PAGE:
Author and lifelong Cardiff fan, Tim Hartley, recounts one of his first experiences at a football ground, describing it as local heroes against household names. This was long before the days of wall-to-wall football coverage, which we now regard as commonplace. “People forget how big a deal it was for Manchester United to visit. You only saw them on Match of the Day and never in the flesh.”

Preceded not only by their reputation on the pitch, United’s travelling support were also notorious for their behaviour, the mid-70s considered the nadir of football hooliganism. “Newspapers were full of stories of thuggery and hooliganism,” says Hartley. 

Thousands of Reds made the trip to Cardiff’s humble Ninian Park home, the ground creaking at the seams due to the pressure. Tim recalls: “Stewarding was weak. There were no checks and United fans were present in the Grange End, when away fans were usually allocated The Bob Bank.” 

Hartley, a young boy at the time, recalls his relief at being sat on the wobbly wooden seats of the grandstands as the fence that separated the crowds succumbed to the viscera and will of opposing fans to reach one another. Sporadic fighting began before kick-off and punctuated a first half where Cardiff conceded within five minutes, the warring casuals barely noticing.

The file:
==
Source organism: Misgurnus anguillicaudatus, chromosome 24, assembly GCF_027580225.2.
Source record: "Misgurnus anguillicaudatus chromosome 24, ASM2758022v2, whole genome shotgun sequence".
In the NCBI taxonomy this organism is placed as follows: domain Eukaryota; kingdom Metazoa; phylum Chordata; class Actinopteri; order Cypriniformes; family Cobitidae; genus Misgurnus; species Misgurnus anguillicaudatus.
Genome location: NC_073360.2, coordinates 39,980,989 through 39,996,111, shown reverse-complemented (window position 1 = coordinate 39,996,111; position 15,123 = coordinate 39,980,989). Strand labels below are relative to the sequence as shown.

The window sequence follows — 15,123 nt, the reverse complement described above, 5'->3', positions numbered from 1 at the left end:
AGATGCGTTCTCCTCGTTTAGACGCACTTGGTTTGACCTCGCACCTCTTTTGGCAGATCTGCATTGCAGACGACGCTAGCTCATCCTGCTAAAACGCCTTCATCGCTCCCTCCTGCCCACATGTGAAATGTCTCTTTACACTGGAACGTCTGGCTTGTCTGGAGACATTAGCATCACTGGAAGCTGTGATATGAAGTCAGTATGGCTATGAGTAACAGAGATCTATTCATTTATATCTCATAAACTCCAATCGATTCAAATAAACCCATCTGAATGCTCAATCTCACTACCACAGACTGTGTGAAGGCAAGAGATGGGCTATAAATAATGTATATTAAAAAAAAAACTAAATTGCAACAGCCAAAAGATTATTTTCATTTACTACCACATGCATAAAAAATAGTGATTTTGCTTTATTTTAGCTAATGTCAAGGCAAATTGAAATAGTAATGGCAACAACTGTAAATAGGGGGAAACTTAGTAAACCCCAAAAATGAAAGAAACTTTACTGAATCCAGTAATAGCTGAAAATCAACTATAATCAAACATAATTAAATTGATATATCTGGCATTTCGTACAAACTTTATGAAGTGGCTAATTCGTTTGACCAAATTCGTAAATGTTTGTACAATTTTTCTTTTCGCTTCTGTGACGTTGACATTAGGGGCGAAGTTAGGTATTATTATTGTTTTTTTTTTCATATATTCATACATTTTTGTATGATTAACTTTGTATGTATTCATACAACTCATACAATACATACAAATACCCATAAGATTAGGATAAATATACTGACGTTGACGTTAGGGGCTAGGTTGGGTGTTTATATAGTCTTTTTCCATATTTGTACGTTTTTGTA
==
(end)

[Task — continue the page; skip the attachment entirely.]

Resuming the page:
“Terrace culture had reached a new low,” as rival fans goaded one another with chants of “Munich 58” and “Aberfan”, referencing the tragedies of the Munich Air Disaster and the coal slip that killed a generation of school children in Aberfan, 20 miles north of the Welsh capital.

It was clear: the big boys coming to town had brought out the worst in a lot of people, and as Tim escaped fighting factions of fans on Sloper Road, the cry of “United are back” rung in home fans’ ears.

And Manchester United were indeed back, promoted as champions. In contrast, Cardiff were relegated. Their “little year in hell” was over. But what is the origin of this term? 

The city of Madrid is dominated by two footballing institutions, Real and Atletico. The former coined the phrase Galacticos to market themselves as a dream team of football royalty. The latter have managed to commodify the aura of the underdog.

When Atleti found themselves relegated to the Segunda in 2000, four years after winning the double, the marketing team dubbed it “A little year in hell”. By confronting the failure head-on, the club made a novelty of their year outside the top flight.